“Now, I think the mobile app also plays a role in terms of [user] engagement, repeat use rate…and it forms a dashboard that will eventually, as we open up more services, become that ‘home’ for the user,” he added.

On the topic of customer acquisition, both Ashwin Jeyapalasingam, COO of CatchThatBus, and Wu agreed that it was easier through mobile web than mobile apps. Jeyapalasingam, however, noted that market differences could also spell different results.

“In Singapore, we found that more people are coming on the app straightaway. So that’s slightly different from Malaysia. It might differ from market to market. And, also, of course, it depends on your business,” said Jeyapalasingam.

Also Read: 5 basic steps for building a mobile app

Market differences

Noting that the companies of the various panellists each started in Malaysia and have since expanded to various extents within the Southeast Asian region, Alimov sought their insights on the customer differences they have had to deal with.

With the proximity of Singapore to Malaysia, comparison of the two markets was unavoidable.

“In Singapore, it’s much easier to set up, incorporate, get running and get some traction. But…people are more critical and more demanding. You have to have a faster turnaround. Malaysians are quite reasonable to deal with I would say in comparison,” said Jeyapalasingam to laughs from the approximately 400-strong audience.

While concurring with Jeyapalasingam, Choong also added, “Unsurprisingly, the education that is needed in order for you to get your product out to the market and get people to use it is a whole lot less compared to Malaysia.”

Wu, speaking from HappyFresh’s experiences in the Malaysian and Indonesian markets, had a lesson to share.

“You cannot treat Southeast Asia as one homogeneous region. You need to have a very good local understanding of each market [and] treat each market almost as a separate test of your product,” said Wu.

Ending the 45-minute panel discussion, Alimov posed a few questions from the audience to the panel. One of them was about how the Malaysian technology ecosystem afforded significant advantage, if any, over those in other countries in terms of scaling.

With a population of nearly 30 million spread over 13 states and three federal territories, Jeyapalasingam said, “Malaysia is quite a fertile area for you to grow your idea, test it out, and refine it before taking it out to [other] market[s]. It’s much bigger than Singapore if you’re talking in terms of size of market.”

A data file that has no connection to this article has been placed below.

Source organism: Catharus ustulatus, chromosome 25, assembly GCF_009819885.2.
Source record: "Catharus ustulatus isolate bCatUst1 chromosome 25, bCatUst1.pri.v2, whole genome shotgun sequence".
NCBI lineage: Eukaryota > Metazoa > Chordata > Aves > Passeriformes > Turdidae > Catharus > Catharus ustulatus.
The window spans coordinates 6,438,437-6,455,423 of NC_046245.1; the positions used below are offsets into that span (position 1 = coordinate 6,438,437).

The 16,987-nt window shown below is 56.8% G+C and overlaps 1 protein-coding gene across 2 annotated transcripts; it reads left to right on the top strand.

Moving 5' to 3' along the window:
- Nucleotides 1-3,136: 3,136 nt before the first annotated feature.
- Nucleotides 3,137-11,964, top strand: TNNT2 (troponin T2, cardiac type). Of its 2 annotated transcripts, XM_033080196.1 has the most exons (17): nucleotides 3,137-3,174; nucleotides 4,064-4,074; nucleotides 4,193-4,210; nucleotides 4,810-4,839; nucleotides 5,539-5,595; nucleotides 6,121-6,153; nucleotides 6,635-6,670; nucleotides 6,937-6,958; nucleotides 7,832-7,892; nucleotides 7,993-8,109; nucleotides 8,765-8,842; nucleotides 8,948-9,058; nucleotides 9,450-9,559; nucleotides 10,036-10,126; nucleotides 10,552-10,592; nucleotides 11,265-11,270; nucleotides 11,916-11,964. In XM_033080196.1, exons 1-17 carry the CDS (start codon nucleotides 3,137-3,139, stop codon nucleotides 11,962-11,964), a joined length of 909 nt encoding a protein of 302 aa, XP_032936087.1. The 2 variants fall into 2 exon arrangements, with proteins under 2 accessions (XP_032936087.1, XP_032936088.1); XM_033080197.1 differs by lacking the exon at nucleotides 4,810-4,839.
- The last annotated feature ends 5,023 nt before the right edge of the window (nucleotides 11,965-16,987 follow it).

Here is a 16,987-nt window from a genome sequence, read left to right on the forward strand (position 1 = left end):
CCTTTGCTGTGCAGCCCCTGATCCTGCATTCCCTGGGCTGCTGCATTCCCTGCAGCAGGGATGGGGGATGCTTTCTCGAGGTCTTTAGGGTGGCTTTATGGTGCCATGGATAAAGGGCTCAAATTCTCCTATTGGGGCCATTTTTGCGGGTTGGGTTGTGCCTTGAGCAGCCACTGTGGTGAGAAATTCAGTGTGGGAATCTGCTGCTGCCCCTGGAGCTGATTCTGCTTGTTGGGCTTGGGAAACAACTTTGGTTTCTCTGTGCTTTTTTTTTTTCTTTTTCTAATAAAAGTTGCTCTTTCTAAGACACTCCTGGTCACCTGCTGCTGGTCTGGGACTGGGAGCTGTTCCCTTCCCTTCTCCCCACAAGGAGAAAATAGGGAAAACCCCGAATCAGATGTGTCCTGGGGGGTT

Also Read: Home to a Southeast Asian unicorn, Malaysia is a hotspot for startups

Malaysian governmental support

Geography and demographics are not the only factors friendly to the startup ecosystem in Malaysia, however, as audience members heard in a second panel discussion titled, “Government Agencies Catalysing Growth In Malaysia’s Tech Ecosystem.”

The Malaysian government, it seems, is also making efforts to understand the needs of the technology and startup ecosystem.

“I [would] also like to mention that, over the course of the last few years, the human capital within the government organisations has also evolved to reflect the need of the community,” said Naser Jaafar, COO of Agensi Innovasi Malaysia (AIM), a Malaysian statutory board set up in 2010 to foster innovation and produce entrepreneurs who will stimulate economic growth in the country.

According to Jaafar, “There are other government agencies for which the top management are of the private sector. So we understand what drives the private sector, the business, the startups. So from a human capital perspective, we’re seeing that evolution already.”

Explaining AIM’s role within the ecosystem, Jaafar said, “At least from AIM’s perspective, we don’t call ourselves an agency that gives grants although we do. We position ourselves and the programmes that we do – to facilitate, to assist from ideation all the way to commercialisation. And, along the way, should there be a need for funding, we will put that to make it happen. But we’re not there just to give money.”

Cheryl Yeoh, a former startup co-founder who spent 12 years in the US before returning to Malaysia to head the Malaysian Global Innovation and Creativity Centre (MaGIC) as CEO, was also on the same panel.

Also Read: Macro-view of Malaysian ecosystem with MaGIC’s Cheryl Yeoh